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Authored by Niamh Shaw

 

We’ve all become accustomed to a daily routine here on the Island Sky. I look forward to our morning announcements over the PA system, but this morning’s announcement was particularly special. Our expedition leader, Claudia, asked us to look outside the window. Jill, who I share a cabin with, and I leaped out of our beds, pulled back the curtains, looked out the window with astonishment and excitement. We’re here! Seven days after we departed Puerto Madryn, we have finally arrived in Antarctica! It was like Christmas morning when your parents tell you to run downstairs to see the gift that Santa Claus had left.

Photo: Departure from Puerto Madryn, Argentina

 

After our daily morning meeting (which we call the Daily Setup), we were off to visit Aitcho Island; our first Antarctic landing. We had prepared for this moment two days previously, when our boots and outer wear were inspected thoroughly, as part of biosecurity screening.

The zodiacs lined up beside the ship and as I waited my turn to jump aboard, I looked down at the water. It was a glassy blue, vividly clear and clean. I’ve never seen sea water that clear or that shade of blue.

We had been told to wear our warmest clothes in Antarctica, so I had six layers on: a faux-fur-lined hat, two pairs of gloves and two pairs of socks. My neck gaiter covered my mouth and nose, and sunglasses covered the rest. Jumping into the zodiac, I was glad I was so well insulated. The battery on my GoPro camera lasted about 20 minutes, I had forgotten that I needed to keep it warm to avail of its full charge. Not that it mattered. It was impossible for me to capture what I witnessed.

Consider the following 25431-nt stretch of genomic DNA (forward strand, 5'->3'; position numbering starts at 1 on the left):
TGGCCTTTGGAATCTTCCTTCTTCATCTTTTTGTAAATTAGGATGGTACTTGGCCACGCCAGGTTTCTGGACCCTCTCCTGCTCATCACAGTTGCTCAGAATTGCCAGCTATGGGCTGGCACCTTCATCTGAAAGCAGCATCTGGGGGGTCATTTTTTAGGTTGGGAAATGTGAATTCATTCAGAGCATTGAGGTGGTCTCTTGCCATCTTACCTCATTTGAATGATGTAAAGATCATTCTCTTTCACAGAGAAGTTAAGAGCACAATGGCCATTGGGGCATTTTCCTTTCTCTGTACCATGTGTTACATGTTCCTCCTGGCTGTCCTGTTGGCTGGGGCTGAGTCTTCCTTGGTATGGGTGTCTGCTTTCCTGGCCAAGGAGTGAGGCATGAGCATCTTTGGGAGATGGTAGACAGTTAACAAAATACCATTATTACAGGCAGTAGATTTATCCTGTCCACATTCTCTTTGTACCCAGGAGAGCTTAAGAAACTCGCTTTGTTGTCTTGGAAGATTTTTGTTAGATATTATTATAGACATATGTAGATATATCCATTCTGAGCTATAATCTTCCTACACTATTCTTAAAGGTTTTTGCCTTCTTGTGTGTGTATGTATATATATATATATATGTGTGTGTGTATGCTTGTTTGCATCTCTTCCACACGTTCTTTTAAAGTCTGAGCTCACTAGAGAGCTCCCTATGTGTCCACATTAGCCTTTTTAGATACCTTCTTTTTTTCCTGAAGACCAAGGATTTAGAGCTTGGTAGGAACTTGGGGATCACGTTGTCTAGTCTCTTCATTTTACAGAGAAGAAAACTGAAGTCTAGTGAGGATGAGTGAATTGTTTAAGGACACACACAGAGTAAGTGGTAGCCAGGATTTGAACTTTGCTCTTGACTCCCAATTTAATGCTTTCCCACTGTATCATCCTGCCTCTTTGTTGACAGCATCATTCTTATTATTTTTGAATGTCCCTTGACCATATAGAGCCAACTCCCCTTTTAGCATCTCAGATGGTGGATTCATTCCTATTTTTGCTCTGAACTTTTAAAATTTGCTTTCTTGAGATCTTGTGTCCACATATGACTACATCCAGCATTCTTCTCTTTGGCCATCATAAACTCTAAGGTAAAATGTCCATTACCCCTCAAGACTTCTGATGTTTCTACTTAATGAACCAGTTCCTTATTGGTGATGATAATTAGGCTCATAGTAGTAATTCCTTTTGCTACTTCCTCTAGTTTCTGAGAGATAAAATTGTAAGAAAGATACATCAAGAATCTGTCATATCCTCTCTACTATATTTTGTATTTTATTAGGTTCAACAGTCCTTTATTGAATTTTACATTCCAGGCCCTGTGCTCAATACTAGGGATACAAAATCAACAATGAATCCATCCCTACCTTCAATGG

Photo: Aitcho Island, our first Antarctic landing.

 

We landed near a Chinstrap penguin colony, and this small stretch of land was teeming with life. This was a community in full flow, getting on with their day-to-day life: increasing their rock collections by any means possible: flirting, swimming, eating, mating. So much to take in. Standing there, in my multiple layers of protection from the icy winds, I was completely focused on this beautiful community. And my good fortune to bear witness.

Photo: Chinstrap penguin colony.

 

Travelling back to our ship in the zodiac, none of us really said much. I think we all felt the majesty of the moment we all shared on Aitcho Island. Sometimes words are not enough, nor a photograph or a video. These moments are captured in our hearts and are a reminder of the responsibility we have to ensure that the world of the Chinstraps continues.

The day is coming to a close here and I’m watching the sun set on an iceberg in the far distance. Another majestic moment from Antarctica.

Photo: Sunset on an iceberg

 

I hope that when I’m back at home at my desk and I encounter some technical glitch that infuriates me, I’ll remember that I spent a morning with Chinstraps who reminded me of the beauty in simplicity. And the awe that surrounds us on this planet every day.